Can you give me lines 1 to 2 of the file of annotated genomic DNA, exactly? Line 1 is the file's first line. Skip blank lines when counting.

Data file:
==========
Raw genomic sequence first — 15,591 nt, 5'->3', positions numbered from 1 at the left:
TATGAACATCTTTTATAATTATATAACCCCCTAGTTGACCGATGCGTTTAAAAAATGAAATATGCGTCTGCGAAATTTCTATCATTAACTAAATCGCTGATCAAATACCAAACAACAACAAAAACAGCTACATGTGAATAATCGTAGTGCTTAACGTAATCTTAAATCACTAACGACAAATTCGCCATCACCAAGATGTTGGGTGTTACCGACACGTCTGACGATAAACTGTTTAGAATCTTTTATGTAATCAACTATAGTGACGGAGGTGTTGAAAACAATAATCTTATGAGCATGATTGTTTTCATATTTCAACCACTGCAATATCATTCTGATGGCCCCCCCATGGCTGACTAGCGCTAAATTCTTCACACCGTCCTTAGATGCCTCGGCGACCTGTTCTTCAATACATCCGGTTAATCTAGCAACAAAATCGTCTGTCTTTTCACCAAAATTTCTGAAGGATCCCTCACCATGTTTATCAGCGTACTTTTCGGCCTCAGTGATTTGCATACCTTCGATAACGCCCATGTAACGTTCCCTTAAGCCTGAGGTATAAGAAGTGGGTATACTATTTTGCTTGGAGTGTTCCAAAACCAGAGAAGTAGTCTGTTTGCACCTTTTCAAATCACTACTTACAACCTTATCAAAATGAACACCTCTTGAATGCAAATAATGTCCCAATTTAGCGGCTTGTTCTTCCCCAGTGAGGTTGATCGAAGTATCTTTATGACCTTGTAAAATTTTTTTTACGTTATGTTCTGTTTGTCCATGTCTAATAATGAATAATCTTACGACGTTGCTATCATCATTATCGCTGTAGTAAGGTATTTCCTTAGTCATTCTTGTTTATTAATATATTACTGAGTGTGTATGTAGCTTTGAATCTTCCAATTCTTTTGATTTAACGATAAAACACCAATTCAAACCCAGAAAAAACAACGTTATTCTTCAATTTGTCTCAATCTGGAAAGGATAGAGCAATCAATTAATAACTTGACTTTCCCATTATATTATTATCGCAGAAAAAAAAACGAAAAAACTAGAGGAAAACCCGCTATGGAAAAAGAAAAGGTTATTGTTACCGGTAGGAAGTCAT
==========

Raw genomic sequence first — 15,591 nt, 5'->3', positions numbered from 1 at the left:
TATGAACATCTTTTATAATTATATAACCCCCTAGTTGACCGATGCGTTTAAAAAATGAAATATGCGTCTGCGAAATTTCTATCATTAACTAAATCGCTGATCAAATACCAAACAACAACAAAAACAGCTACATGTGAATAATCGTAGTGCTTAACGTAATCTTAAATCACTAACGACAAATTCGCCATCACCAAGATGTTGGGTGTTACCGACACGTCTGACGATAAACTGTTTAGAATCTTTTATGTAATCAACTATAGTGACGGAGGTGTTGAAAACAATAATCTTATGAGCATGATTGTTTTCATATTTCAACCACTGCAATATCATTCTGATGGCCCCCCCATGGCTGACTAGCGCTAAATTCTTCACACCGTCCTTAGATGCCTCGGCGACCTGTTCTTCAATACATCCGGTTAATCTAGCAACAAAATCGTCTGTCTTTTCACCAAAATTTCTGAAGGATCCCTCACCATGTTTATCAGCGTACTTTTCGGCCTCAGTGATTTGCATACCTTCGATAACGCCCATGTAACGTTCCCTTAAGCCTGAGGTATAAGAAGTGGGTATACTATTTTGCTTGGAGTGTTCCAAAACCAGAGAAGTAGTCTGTTTGCACCTTTTCAAATCACTACTTACAACCTTATCAAAATGAACACCTCTTGAATGCAAATAATGTCCCAATTTAGCGGCTTGTTCTTCCCCAGTGAGGTTGATCGAAGTATCTTTATGACCTTGTAAAATTTTTTTTACGTTATGTTCTGTTTGTCCATGTCTAATAATGAATAATCTTACGACGTTGCTATCATCATTATCGCTGTAGTAAGGTATTTCCTTAGTCATTCTTGTTTATTAATATATTACTGAGTGTGTATGTAGCTTTGAATCTTCCAATTCTTTTGATTTAACGATAAAACACCAATTCAAACCCAGAAAAAACAACGTTATTCTTCAATTTGTCTCAATCTGGAAAGGATAGAGCAATCAATTAATAACTTGACTTTCCCATTATATTATTATCGCAGAAAAAAAAACGAAAAAACTAGAGGAAAACCCGCTATGGAAAAAGAAAAGGTTATTGTTACCGGTAGGAAGTCAT